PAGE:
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A Man Who Runs Like a Child
Merrell Noden
March 09, 1998
Overcoming the effects of a horrific accident taught miler Paul McMullen to race for joy
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March 09, 1998

A Man Who Runs Like A Child

Overcoming the effects of a horrific accident taught miler Paul McMullen to race for joy

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A man with childlike hobbies, miler Paul McMullen I built a snowman this winter in his front yard in Ypsilanti, Mich. In truth, it was more of a snow giant, 11 feet tall, with sticks for arms, eyes made out of coal and a five-gallon bucket of snow for a top hat. "I just about gave myself a hernia getting that up there," he says with a laugh. People came from all over the neighborhood to have their picture taken beside McMullen's behemoth. After the snow had melted everywhere else in town, that giant snowman was still standing.

In his still blossoming career as a miler, the 26-year-old McMullen has demonstrated a similar stubborn refusal to disappear. After winning the 1,500 at both the 1995 national championships and the '96 Olympic trials, he cut off most of his second and third toe on his right foot while mowing a neighbor's lawn just weeks before the 1997 nationals. (Mowing grass to relax is another McMullen pastime; he volunteered to trim untidy lawns while racing in England, France and even Atlanta during the Olympics.) He spent last fall learning to run again, finding ways to compensate for the lost power and balance. He has done this amazingly well, finishing second in the mile to Laban Rotich of Kenya on Feb. 13 at the Millrose Games in 3:57-46. Last Saturday afternoon, as he went to the starting line for the mile in the USA Indoor Track and Field Championships at the Georgia Dome in Atlanta, McMullen was bent on achieving two things: He wanted to improve his personal best of 3:56.63, and he really wanted to beat Steve Holman, America's fastest active miler.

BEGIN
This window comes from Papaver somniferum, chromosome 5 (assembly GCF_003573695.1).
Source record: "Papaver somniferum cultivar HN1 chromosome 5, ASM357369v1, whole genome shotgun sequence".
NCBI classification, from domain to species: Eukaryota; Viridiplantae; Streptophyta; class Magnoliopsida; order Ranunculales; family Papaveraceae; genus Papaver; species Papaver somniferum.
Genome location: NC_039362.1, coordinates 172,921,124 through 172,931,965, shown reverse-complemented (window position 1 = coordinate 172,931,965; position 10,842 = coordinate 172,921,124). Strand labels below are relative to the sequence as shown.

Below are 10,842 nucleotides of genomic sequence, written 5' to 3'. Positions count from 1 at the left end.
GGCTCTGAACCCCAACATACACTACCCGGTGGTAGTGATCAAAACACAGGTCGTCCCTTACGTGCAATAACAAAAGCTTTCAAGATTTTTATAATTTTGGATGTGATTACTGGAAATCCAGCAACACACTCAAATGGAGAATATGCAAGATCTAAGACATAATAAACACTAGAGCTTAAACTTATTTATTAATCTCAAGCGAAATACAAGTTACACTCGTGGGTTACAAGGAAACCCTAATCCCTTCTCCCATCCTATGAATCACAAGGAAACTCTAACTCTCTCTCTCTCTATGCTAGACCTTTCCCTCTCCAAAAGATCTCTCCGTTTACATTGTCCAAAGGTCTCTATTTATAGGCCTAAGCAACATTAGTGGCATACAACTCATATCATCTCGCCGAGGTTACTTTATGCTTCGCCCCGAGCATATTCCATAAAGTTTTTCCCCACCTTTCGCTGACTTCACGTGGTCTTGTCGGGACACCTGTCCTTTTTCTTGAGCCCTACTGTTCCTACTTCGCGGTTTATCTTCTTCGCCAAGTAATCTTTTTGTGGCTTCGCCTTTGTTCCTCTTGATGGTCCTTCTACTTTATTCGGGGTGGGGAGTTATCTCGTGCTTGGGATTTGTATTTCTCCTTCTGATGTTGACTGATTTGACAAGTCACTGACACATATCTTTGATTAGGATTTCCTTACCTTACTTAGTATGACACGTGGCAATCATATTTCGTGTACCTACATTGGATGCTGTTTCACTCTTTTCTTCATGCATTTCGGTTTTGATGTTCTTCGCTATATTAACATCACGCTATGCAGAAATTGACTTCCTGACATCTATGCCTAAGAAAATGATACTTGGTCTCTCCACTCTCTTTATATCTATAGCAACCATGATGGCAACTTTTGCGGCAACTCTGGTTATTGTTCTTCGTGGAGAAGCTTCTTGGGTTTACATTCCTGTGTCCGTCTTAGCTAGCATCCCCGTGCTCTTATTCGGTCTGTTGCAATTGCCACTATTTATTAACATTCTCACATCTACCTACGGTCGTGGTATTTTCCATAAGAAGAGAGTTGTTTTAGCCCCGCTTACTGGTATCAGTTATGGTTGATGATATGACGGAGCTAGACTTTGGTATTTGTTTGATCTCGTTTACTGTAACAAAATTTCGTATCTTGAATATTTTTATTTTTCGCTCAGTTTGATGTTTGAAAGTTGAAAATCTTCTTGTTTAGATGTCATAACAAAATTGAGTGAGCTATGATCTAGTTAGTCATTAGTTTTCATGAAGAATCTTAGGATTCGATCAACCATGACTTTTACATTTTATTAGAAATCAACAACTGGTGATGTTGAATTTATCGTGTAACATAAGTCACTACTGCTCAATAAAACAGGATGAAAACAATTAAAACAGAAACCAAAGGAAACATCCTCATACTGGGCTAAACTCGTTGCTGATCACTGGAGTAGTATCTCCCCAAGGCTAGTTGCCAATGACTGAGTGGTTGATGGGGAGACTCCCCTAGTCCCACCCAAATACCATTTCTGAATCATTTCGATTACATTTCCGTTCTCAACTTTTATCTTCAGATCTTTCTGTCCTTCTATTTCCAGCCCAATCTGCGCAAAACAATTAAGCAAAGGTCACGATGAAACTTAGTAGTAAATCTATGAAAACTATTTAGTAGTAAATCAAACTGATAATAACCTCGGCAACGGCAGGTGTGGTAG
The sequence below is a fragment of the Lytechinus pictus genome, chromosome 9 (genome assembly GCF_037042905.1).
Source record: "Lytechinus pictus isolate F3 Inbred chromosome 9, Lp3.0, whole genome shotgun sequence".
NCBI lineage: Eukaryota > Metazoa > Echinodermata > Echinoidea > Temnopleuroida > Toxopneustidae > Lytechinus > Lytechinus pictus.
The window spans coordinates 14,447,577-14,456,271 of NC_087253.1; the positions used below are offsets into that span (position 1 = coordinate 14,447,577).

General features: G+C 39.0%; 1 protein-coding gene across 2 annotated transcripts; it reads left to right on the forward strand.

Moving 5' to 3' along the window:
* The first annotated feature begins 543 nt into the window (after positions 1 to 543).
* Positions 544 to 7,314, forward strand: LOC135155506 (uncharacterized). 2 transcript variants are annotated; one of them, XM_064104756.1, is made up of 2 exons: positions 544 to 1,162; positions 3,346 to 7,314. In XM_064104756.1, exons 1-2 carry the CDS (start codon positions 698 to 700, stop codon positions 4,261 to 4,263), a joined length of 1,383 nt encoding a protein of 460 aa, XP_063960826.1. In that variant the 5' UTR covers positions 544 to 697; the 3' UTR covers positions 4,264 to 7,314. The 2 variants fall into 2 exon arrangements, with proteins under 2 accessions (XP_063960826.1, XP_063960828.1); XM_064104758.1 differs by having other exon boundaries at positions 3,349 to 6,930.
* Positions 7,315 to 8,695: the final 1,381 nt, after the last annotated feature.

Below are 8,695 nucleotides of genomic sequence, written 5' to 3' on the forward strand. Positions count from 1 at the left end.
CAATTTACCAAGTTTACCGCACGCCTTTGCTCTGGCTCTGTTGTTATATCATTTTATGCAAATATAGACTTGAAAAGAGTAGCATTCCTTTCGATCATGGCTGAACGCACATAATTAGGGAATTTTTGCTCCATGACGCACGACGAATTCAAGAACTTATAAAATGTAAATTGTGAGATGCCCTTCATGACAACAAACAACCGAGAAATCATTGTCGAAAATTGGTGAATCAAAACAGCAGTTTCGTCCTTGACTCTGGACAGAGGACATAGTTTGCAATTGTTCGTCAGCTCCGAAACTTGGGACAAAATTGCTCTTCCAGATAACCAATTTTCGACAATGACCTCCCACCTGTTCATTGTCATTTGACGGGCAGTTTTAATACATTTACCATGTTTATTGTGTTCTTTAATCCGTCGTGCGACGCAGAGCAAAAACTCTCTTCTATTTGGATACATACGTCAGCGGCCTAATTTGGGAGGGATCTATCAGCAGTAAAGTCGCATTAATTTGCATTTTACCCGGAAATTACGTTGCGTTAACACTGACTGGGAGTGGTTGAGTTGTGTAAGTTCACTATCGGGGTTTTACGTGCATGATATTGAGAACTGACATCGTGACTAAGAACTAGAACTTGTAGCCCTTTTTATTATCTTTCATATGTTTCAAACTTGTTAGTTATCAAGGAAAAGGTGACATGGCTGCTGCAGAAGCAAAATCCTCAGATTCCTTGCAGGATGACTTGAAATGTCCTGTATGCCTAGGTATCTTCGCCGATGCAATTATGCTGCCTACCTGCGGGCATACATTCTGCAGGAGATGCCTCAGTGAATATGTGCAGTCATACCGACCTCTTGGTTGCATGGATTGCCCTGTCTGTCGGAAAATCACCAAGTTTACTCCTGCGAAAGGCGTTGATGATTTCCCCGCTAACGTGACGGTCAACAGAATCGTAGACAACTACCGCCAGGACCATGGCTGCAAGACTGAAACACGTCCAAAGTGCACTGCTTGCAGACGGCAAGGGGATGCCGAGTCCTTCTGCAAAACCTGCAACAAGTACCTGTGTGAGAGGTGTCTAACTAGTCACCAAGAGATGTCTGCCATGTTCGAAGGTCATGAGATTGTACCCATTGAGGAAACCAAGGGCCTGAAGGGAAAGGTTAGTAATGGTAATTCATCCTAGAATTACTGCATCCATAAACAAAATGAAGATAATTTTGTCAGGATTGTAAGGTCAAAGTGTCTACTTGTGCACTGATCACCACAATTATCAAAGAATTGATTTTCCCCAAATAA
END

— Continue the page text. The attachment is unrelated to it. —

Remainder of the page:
A competitive race between the two was something the sport desperately needed. With Carl Lewis retired and Jackie Joyner-Kersee almost gone, track and field in the U.S. is in the midst of a major changing of the guard. Craig Masback, the new CEO of USA Track & Field, took pains to describe the Atlanta meet as a showcase for the next generation of American stars. He found one in willowy high jumper Tisha Waller, who sailed over 6'7" on her third try to break Coleen Sommer's 16-year-old U.S. indoor record by a quarter inch. Waller, whose endless legs and close-cropped hair make her look like a Giacometti sculpture come to life, has no interest in being a full-time athlete. She teaches fifth grade at Livsey Elementary in suburban Atlanta and last year was named the school's teacher of the year. "On school days I go nonstop from seven in the morning to seven at night, eat dinner and fall asleep," she says. "But I teach my kids about this all the time: It's what you call making sacrifices."